While you’re putting your list together of potential colleges, you may want to consider adding a few out-of-state colleges and universities. There are pros and cons that come with going out of state for college, so it’s important to weigh all your options before making a decision when you receive those acceptance letters. Here are some that you should be thinking about.
Pro: You’ll Get Out of Your Comfort Zone
One of the biggest benefits of going out-of-state for school is the experience you’ll gain from it. This is especially the case if you’ve lived in the same home or same state your entire life. You’ll get new perspectives and perhaps even a new culture if you go far enough. It’s quite possible you’ll meet quite a lot of people that are different from you, which can be valuable lessons when it comes to empathy, diversity, and life in the United States in general.
Attending out-of-state will also give you independence from your family. You will be able to experience life on your own while still being able to head home for holidays and breaks.
Con: You May Feel Isolated
For some, being far away from their family and friends isn’t always a good thing and even if you want that extra independence, you may still end up feeling isolated and alone. It takes time to make friends, even in college, so those first few weeks can be rough for freshman who are attending college far from home. If you go to a state far away from your home state, it may be extremely difficult and expensive to see your family on a regular basis.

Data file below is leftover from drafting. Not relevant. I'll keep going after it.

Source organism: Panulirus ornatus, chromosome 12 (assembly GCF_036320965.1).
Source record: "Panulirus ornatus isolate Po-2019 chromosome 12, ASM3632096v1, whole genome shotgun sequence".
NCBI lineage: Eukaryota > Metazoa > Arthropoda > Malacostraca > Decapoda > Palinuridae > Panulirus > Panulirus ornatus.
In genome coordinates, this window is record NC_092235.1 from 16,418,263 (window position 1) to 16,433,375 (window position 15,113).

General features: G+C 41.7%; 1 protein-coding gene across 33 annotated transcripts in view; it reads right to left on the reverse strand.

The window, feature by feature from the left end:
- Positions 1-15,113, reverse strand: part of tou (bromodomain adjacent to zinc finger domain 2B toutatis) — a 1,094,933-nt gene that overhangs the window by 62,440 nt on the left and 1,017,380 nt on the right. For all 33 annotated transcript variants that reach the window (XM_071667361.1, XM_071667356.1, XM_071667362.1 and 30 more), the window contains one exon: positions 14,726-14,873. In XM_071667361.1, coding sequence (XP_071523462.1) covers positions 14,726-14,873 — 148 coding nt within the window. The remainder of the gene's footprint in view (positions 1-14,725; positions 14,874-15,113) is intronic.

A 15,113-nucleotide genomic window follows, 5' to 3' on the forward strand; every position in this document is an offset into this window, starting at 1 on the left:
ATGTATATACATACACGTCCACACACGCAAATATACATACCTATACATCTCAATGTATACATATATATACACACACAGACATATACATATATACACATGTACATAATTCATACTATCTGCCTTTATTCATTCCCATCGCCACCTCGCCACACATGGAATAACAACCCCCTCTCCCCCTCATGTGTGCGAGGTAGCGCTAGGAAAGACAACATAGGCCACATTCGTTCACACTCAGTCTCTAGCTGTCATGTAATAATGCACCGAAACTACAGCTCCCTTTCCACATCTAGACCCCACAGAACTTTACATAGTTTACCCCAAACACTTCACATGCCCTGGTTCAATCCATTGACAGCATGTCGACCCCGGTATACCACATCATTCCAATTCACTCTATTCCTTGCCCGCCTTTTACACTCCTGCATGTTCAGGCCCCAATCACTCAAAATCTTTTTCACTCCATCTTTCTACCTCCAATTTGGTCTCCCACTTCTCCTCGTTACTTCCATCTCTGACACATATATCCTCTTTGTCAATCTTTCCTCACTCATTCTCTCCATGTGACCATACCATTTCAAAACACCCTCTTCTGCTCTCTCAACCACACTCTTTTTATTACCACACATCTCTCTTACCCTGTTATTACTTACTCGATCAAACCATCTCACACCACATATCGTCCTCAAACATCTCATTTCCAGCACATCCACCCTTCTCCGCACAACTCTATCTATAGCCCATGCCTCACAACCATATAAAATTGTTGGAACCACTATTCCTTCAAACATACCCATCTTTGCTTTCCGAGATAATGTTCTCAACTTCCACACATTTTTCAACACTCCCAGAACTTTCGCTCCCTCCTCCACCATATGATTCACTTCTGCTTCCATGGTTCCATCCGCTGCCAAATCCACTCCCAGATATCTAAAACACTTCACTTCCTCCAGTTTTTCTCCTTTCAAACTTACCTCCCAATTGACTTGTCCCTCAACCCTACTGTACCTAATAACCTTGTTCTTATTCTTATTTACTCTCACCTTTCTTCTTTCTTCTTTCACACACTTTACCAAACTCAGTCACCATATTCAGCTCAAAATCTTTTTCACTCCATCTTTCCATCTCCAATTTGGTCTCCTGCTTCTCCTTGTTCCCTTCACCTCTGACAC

If you want a new experience but don’t want to go too far away from your family, you should consider going just a state away rather than across the country.
Pro: You Won’t Be Limited on Choices
By considering colleges out of your own state, you can broaden your horizons as to what’s out there education-wise. You can apply to colleges that are top in your intended major, explore niche majors you are considering, or just find a school that offers things schools in your state don’t.
There are countless colleges and universities out there and if you’re not finding a school that fits your wants and needs in-state, out-of-state may be your best option.
Con: Tuition Will Most Likely Be Higher
One of the biggest benefits of attending a college in your state is the lower tuition costs. Once you head out-of-state, tuition costs will almost always be higher for you. This could be a tie breaker for students considering an in-state and out-of-state school.
You may want to explore the financial aid packages the out-of-state school offers, which could include need-based aid, scholarships, and grants. Some colleges also offer regional discounts. If you’re looking at colleges in New Jersey, but live in New York for example, there may be some schools that will grant you the in-state price or at least a discount. Every state and school is different, however, so it’s essential to do your research. Large region programs include
- New England
- Midwestern Region
- Southern Region
- Western Region
Are You Going Out of State for College?
Going out-of-state for your college can be an amazing experience, but it’s essential to weigh the pros and cons and your wants and needs, including how far you want to go from home. And remember: If you find you’ve gone to a college too far from home during your freshman year, you can always apply to colleges closer to home.
Use College Raptor to discover personalized college matches, cost estimates, acceptance odds, and potential financial aid for schools around the US–for FREE!